Michelle Boulous Walker on the difficulty of practicing philosophy in modern institutions, and an alternative approach that might encourage a more careful and attentive relation with the world
Michelle Boulous Walker - Slow Philosophy
Michelle Boulous Walker, Slow Philosophy: Reading Against the Institution (Bloomsbury, 2016)

Could you tell me a little bit about yourself, and what inspired you to write Slow Philosophy?

I’m a philosopher who works in the European tradition. I have a background in political theory and an ongoing commitment to feminist politics. I’ve been teaching for some years now, and this has provided me with the opportunity to re-read key texts with my students.

For example, I’ve read Plato’s Symposium and Phaedrus countless times with both undergraduate and graduate students. The joy of re-reading is what first alerted me to the power of slow reading because for me slow philosophy is partly about the quality of attention that comes through repeated engagements with a work or text. Each time I’d return to Plato’s dialogues I’d uncover new possibilities – new meanings that were possible partly because of the new frames I was bringing to his work. (more…)

Welsh playwright and script-writer discusses his motivations as an artist, and the debut performance of his new play, Quiet Hands

How did you become a writer? 

I have always loved making up stories and voices for as long as I can remember. But my desire to write for theatre came from acting and directing in University while I was supposed to be studying Psychology—and then through acting in fringe profit-share productions in London and Bristol. My first full-length play Dead Man’s Fall was written with a friend of mine, Peter Jones. We had a lot of fun writing anarchic stage comedies together, which we initially produced ourselves. This led to a radio series for Radio Wales and works like Dead Man’s Fall and The Ghost of Morgan Morris, which were well received. From there, I went on to work independently with a host of theatre companies, and with the BBC on stage and radio plays, TV drama concepts and now film. (more…)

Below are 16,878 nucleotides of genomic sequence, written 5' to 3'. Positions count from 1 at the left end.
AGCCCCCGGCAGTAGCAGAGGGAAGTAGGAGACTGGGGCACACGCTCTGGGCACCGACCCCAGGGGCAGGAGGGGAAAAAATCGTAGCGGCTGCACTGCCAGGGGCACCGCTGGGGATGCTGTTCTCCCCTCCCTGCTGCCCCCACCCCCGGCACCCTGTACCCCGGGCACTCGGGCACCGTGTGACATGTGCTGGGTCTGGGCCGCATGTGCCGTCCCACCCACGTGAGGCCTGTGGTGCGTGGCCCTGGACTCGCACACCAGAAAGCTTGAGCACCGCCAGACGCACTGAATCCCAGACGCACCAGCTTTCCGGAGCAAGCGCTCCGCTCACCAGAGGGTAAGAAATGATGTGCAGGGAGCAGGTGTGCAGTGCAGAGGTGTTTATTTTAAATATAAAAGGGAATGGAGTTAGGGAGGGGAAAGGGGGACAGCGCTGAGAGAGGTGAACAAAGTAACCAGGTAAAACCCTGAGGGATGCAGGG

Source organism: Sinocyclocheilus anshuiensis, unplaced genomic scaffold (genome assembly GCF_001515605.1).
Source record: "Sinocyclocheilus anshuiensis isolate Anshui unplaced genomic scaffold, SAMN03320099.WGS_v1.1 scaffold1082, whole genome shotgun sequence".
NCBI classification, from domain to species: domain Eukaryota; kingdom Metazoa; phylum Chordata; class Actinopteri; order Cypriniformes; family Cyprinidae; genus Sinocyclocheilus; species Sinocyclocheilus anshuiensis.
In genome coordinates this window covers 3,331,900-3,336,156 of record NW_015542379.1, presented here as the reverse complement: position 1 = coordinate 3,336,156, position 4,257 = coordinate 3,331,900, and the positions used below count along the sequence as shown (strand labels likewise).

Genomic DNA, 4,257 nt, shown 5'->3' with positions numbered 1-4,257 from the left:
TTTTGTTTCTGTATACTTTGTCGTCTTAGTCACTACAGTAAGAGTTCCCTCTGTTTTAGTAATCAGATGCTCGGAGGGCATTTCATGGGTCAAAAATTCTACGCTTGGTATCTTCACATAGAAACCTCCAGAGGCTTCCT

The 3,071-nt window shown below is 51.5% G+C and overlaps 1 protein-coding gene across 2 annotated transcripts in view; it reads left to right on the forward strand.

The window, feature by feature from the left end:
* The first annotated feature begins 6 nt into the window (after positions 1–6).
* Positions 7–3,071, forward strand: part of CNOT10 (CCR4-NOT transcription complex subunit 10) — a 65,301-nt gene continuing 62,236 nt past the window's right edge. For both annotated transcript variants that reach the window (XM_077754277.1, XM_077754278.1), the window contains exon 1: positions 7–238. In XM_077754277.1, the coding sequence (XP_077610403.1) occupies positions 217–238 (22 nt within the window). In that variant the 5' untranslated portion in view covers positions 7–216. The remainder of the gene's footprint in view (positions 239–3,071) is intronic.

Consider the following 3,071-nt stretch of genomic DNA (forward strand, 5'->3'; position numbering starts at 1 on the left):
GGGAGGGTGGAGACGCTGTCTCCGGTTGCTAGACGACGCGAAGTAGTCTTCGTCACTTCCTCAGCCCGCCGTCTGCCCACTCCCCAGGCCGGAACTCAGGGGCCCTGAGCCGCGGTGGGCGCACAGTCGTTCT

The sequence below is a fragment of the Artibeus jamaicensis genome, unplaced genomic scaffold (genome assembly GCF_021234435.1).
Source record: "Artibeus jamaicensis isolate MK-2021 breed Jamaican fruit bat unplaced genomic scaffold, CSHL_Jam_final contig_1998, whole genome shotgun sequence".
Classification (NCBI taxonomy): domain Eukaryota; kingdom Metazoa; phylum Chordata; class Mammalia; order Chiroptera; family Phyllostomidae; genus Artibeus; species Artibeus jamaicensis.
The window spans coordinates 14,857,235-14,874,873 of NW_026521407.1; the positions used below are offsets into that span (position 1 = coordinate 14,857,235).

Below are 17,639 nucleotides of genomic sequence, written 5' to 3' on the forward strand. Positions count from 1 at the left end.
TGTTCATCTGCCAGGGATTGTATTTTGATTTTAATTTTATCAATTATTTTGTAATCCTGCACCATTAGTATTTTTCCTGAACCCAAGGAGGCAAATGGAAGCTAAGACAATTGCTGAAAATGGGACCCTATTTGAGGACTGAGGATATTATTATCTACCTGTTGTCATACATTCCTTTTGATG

Catherine Morley on editing a new collection of essays that explores the legacy of September 11 on modern and contemporary literature
Catherine Morley (ed.), 9/11 (Bloomsbury, 2016)
Catherine Morley (ed.), 9/11 (Bloomsbury, 2016)

We begin our conversation having marked the fifteenth anniversary of the September 11th terrorist attacks. What led you to put together this new essay collection?

I have been interested in way in which we have come to narrativise and conceptualise the September 11th terrorist attacks for some time now. They occurred shortly after I moved to the UK to start my doctoral studies. I remember, very vividly, standing before the window of a shop selling televisions and the image of the plane hitting the second tower. It seemed unreal, and indeed at the time many commentators noted that it seemed a moment designed for mass televisual consumption. I thought then that my watching this terrible image unfold across multiple screens seemed like something from a Don DeLillo novel. I remember writing a short diary piece about it at the time, how it reminded me of the Airborne Toxic Event in DeLillo’s White Noise. Since then, I have always been keen to see how novelists, dramatist and poets might approach representing something that seemed to defy representation by its vast scale. So, when offered the opportunity by Bloomsbury to put this volume together I jumped at the chance.